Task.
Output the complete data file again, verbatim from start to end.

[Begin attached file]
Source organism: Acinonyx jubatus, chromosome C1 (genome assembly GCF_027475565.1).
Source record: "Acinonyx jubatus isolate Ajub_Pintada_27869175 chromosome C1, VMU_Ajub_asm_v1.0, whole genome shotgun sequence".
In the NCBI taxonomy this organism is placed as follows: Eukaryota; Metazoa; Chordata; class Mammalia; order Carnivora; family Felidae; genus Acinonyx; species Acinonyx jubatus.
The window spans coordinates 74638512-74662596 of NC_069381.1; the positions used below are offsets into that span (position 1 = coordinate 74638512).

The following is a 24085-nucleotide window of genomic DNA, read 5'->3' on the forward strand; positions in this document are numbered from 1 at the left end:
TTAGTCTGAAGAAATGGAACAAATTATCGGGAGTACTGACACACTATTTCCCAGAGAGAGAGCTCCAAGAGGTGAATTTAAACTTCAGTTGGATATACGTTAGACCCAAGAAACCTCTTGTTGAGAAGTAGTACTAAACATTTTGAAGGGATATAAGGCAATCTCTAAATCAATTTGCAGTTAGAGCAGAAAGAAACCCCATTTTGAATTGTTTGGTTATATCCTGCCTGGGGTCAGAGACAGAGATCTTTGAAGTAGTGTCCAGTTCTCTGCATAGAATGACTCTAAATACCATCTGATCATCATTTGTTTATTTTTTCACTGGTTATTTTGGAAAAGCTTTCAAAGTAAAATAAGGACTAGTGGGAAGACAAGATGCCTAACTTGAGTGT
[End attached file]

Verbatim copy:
Source organism: Acinonyx jubatus, chromosome C1 (genome assembly GCF_027475565.1).
Source record: "Acinonyx jubatus isolate Ajub_Pintada_27869175 chromosome C1, VMU_Ajub_asm_v1.0, whole genome shotgun sequence".
In the NCBI taxonomy this organism is placed as follows: Eukaryota; Metazoa; Chordata; class Mammalia; order Carnivora; family Felidae; genus Acinonyx; species Acinonyx jubatus.
The window spans coordinates 74638512-74662596 of NC_069381.1; the positions used below are offsets into that span (position 1 = coordinate 74638512).

The following is a 24085-nucleotide window of genomic DNA, read 5'->3' on the forward strand; positions in this document are numbered from 1 at the left end:
TTAGTCTGAAGAAATGGAACAAATTATCGGGAGTACTGACACACTATTTCCCAGAGAGAGAGCTCCAAGAGGTGAATTTAAACTTCAGTTGGATATACGTTAGACCCAAGAAACCTCTTGTTGAGAAGTAGTACTAAACATTTTGAAGGGATATAAGGCAATCTCTAAATCAATTTGCAGTTAGAGCAGAAAGAAACCCCATTTTGAATTGTTTGGTTATATCCTGCCTGGGGTCAGAGACAGAGATCTTTGAAGTAGTGTCCAGTTCTCTGCATAGAATGACTCTAAATACCATCTGATCATCATTTGTTTATTTTTTCACTGGTTATTTTGGAAAAGCTTTCAAAGTAAAATAAGGACTAGTGGGAAGACAAGATGCCTAACTTGAGTGT